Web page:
I’m not sure if there are any musicians who I genuinely hate, but, if there is one, it’s very possible that it’s Ryan Adams. Between his frustrating, erratic concert performances and his insistence on recording and releasing every stray thought that comes into his head– resulting in some mightily uneven albums, containing just enough memorable moments to keep me coming back for more– it’s hard to shake the notion that this genuinely talented guy just doesn’t give a damn about his fans, his critics, or his reputation. And it’s infuriating.
So I’m as surprised as anyone to hear myself saying that his upcoming album with his band the Cardinals– baring the atrocious title Cardinology– is good. Quite good, in fact. Sobering up probably had a lot to do with it, but, whatever the reason, this is his most impressive, consistent, and lovable album since his debut, Heartbreaker. And what’s really strange is that it’s not that much of a departure– it still finds him dealing in the same country-rock and Deadhead grooves of his last few albums. The difference is in its feel, but that difference is all the difference, because, for the first time in ages, Adams doesn’t sound like a poseur– he sounds like he’s making the music he loves, the music that comes naturally to him, actually synthesizing his influences rather than just shamelessly aping them. And the songwriting is markedly improves; gone are his affectations and his arrogance, and, in their place, there’s heartfelt compassion, spiritual seeking, and genuine humility. And the Cardinals, of course, are in fine form– but then, they’re almost always the highlight of an Adams album, so that’s no big surprise.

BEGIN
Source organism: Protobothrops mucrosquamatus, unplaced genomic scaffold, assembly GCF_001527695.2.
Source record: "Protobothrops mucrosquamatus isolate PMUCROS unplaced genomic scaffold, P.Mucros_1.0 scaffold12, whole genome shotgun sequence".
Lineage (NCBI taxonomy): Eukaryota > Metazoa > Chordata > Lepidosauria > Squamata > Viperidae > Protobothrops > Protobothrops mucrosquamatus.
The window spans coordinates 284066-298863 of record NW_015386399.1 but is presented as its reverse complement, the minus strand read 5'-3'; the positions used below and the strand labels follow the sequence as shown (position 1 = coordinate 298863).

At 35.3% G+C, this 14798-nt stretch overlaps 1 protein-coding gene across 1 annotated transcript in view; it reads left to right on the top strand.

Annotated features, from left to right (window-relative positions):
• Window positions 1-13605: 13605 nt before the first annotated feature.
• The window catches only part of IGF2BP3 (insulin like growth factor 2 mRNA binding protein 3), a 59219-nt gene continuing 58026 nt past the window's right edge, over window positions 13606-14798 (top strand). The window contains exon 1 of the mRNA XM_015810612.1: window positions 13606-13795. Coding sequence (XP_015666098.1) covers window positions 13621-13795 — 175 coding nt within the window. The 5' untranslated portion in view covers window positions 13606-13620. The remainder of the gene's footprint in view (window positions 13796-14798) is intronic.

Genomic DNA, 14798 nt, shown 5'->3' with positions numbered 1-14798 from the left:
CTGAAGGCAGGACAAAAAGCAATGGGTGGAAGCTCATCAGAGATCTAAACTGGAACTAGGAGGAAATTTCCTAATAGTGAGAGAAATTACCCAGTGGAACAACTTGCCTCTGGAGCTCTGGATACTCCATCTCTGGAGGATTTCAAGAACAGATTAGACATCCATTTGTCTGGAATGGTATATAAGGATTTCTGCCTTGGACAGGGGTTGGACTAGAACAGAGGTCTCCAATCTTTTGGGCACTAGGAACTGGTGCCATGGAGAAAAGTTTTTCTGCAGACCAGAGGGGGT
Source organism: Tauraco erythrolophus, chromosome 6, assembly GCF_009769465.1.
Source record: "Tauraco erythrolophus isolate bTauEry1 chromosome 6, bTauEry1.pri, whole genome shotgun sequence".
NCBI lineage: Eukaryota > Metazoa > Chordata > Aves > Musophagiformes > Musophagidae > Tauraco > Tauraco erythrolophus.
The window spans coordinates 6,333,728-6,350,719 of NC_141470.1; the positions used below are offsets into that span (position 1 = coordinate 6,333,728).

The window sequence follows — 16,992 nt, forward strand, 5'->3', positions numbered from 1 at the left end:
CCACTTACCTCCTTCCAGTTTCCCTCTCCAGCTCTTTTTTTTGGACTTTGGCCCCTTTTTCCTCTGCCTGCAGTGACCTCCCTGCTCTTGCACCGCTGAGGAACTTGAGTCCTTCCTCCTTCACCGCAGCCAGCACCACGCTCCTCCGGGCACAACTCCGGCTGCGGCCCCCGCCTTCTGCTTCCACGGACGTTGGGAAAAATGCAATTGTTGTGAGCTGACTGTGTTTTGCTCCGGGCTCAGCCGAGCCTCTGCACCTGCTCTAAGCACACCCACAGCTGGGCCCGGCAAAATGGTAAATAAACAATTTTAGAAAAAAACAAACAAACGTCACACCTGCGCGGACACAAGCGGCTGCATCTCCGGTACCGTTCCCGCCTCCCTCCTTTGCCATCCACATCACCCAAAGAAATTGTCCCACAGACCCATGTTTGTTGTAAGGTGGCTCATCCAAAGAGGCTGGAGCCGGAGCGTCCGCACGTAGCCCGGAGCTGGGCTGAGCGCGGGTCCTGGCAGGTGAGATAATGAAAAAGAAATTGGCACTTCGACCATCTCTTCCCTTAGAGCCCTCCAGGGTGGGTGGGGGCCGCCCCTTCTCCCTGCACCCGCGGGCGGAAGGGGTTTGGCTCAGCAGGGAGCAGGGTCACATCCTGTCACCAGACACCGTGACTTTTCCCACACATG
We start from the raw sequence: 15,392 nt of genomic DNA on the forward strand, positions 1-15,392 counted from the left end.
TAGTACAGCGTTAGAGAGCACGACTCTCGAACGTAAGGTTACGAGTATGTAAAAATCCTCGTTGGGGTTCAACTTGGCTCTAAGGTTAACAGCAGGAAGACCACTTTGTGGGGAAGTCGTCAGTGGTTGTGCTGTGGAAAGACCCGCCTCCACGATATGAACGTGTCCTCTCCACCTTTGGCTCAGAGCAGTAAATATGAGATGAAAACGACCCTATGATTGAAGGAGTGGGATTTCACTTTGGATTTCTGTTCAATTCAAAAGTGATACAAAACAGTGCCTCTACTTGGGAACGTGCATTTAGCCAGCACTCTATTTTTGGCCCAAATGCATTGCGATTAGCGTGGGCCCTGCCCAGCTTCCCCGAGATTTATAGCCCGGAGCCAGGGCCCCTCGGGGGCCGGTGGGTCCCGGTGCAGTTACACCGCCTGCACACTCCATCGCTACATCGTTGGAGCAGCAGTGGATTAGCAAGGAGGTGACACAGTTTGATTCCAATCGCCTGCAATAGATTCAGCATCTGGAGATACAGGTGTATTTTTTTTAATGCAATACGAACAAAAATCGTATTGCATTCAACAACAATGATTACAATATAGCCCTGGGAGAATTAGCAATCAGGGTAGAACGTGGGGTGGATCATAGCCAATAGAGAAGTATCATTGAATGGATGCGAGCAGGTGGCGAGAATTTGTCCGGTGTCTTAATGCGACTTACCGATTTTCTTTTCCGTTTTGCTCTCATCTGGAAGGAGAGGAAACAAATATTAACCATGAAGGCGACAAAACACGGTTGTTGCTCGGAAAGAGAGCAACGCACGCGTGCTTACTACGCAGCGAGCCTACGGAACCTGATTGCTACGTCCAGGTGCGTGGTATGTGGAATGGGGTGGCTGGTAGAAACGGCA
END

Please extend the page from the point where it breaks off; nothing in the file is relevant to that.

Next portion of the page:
The album comes out on October 28. I’ll have a review posted before too long, but, in the meantime, I’m on record saying that this one’s a keeper. His first in what feels like a very long time. Welcome back, Ryan.
Josh Hurst, The Hurst Review